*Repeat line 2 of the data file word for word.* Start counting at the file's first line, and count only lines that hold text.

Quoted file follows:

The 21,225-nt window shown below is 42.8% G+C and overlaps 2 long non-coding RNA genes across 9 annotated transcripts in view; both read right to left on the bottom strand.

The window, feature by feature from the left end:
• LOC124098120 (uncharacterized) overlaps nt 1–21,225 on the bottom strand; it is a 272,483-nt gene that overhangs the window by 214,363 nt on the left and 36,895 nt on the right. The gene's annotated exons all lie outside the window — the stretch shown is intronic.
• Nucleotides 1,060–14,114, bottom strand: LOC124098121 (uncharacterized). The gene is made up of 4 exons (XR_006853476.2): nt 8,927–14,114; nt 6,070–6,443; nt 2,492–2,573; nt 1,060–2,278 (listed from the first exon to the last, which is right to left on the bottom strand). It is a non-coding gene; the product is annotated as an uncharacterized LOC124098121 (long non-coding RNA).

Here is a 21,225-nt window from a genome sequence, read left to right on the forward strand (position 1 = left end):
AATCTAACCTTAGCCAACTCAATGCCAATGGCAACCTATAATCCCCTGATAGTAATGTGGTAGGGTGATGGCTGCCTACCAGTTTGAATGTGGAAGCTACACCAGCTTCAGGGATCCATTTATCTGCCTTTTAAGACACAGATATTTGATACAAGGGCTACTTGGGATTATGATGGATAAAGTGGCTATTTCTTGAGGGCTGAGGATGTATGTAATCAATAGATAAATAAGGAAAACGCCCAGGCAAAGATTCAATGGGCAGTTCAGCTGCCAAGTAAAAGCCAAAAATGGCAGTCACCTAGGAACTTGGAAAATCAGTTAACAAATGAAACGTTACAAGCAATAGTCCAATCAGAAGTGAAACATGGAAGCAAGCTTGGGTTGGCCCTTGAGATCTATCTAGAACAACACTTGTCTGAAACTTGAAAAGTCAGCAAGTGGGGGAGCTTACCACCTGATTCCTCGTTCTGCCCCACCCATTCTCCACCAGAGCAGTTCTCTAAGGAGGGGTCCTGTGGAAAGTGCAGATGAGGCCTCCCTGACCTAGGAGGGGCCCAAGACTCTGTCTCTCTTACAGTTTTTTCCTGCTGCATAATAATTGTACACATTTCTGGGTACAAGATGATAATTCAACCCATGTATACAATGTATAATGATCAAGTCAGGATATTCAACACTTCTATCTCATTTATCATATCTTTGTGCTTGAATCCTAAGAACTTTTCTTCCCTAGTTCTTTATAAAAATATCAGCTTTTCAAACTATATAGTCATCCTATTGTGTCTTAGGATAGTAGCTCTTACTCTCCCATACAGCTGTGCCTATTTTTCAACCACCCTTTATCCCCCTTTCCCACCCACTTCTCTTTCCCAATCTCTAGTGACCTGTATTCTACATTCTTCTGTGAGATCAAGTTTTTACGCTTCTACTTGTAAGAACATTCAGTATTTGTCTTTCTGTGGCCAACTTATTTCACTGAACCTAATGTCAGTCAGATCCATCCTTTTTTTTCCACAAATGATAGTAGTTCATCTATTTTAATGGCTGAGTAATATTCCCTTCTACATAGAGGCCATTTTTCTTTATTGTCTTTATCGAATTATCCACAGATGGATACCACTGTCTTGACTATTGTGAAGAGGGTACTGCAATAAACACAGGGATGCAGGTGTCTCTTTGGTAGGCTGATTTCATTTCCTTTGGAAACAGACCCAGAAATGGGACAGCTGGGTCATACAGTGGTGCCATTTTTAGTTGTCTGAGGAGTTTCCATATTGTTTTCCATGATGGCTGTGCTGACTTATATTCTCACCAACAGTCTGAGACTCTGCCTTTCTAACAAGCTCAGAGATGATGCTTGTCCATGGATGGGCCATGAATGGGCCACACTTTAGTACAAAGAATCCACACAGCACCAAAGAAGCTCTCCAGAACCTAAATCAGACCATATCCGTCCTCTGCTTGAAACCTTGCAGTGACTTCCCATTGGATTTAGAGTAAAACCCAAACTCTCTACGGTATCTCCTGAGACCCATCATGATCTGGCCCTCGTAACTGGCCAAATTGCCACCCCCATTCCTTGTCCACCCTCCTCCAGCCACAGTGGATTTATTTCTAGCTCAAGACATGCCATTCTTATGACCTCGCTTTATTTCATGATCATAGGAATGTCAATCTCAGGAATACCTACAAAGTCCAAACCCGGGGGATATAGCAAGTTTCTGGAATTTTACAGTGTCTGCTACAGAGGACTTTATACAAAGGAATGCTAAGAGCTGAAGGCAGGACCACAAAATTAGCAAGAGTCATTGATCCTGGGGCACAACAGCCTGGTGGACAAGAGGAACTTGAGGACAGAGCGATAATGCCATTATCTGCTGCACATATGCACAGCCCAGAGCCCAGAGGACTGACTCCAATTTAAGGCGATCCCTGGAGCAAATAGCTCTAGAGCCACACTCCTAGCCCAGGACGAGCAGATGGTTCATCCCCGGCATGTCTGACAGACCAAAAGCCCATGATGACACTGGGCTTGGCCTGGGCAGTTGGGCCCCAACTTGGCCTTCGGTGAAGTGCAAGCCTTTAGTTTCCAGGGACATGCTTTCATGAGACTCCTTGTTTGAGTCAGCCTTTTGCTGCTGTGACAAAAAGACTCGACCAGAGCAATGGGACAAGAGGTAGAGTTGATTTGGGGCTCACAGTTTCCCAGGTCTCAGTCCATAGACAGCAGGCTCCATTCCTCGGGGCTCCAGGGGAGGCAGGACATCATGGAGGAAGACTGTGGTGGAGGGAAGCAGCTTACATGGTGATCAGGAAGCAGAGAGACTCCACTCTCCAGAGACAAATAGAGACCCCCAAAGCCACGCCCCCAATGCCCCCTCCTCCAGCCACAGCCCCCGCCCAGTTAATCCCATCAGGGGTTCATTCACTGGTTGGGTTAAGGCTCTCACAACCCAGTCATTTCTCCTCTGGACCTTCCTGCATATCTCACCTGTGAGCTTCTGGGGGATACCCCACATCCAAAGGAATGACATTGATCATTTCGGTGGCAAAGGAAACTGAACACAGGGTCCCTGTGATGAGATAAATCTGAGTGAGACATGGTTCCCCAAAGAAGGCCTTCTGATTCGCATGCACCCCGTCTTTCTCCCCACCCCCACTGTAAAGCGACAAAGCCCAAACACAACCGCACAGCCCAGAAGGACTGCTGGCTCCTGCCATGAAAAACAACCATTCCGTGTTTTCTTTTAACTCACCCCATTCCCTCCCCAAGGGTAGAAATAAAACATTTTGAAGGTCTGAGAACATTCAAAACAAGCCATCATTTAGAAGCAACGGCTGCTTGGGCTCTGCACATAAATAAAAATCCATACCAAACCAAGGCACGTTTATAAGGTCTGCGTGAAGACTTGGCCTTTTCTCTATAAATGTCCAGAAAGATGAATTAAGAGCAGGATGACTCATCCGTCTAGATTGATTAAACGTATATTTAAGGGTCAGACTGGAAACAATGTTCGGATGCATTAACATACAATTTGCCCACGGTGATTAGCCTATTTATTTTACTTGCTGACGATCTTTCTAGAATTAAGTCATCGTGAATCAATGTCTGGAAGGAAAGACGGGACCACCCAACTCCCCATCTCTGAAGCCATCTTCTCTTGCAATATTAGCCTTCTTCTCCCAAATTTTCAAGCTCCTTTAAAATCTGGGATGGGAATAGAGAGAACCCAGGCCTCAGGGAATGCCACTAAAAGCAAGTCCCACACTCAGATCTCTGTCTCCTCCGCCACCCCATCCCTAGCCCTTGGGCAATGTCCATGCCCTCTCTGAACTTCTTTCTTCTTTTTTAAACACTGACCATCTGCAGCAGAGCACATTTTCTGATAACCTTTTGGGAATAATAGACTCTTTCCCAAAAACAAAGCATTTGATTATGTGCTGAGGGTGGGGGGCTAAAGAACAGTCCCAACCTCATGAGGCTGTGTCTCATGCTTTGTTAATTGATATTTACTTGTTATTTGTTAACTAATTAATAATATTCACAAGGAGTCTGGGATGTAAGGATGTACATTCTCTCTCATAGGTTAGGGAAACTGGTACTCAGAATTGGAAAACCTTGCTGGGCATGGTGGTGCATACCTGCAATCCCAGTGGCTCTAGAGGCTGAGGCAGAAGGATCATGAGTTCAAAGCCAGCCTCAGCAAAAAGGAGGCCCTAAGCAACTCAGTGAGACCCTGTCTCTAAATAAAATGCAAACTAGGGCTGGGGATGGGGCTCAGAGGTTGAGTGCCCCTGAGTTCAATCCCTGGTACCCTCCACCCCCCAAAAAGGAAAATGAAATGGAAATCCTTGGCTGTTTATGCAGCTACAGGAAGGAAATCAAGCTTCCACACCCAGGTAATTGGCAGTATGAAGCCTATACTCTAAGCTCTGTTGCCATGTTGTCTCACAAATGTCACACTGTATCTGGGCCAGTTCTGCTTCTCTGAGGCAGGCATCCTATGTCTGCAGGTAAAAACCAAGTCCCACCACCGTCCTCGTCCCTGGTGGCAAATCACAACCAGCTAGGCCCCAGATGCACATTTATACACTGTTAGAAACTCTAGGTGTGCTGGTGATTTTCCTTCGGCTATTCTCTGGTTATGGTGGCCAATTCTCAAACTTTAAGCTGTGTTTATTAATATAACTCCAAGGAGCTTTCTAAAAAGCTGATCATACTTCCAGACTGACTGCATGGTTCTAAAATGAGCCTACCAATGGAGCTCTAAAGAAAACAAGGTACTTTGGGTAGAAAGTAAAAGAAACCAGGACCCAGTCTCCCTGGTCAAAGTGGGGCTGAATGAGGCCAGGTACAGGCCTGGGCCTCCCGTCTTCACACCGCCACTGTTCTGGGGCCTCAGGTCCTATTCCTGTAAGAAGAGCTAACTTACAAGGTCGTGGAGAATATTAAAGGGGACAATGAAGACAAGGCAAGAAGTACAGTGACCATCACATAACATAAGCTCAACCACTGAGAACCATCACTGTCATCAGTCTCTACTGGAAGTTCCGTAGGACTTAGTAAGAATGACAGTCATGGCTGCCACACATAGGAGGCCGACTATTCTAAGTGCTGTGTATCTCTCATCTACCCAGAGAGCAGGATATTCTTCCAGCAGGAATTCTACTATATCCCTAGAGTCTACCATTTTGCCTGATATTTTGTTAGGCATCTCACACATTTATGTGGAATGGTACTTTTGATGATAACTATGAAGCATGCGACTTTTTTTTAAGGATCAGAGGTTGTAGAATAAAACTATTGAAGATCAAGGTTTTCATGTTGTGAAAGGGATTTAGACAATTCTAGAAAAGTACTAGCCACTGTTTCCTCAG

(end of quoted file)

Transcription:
The window, feature by feature from the left end: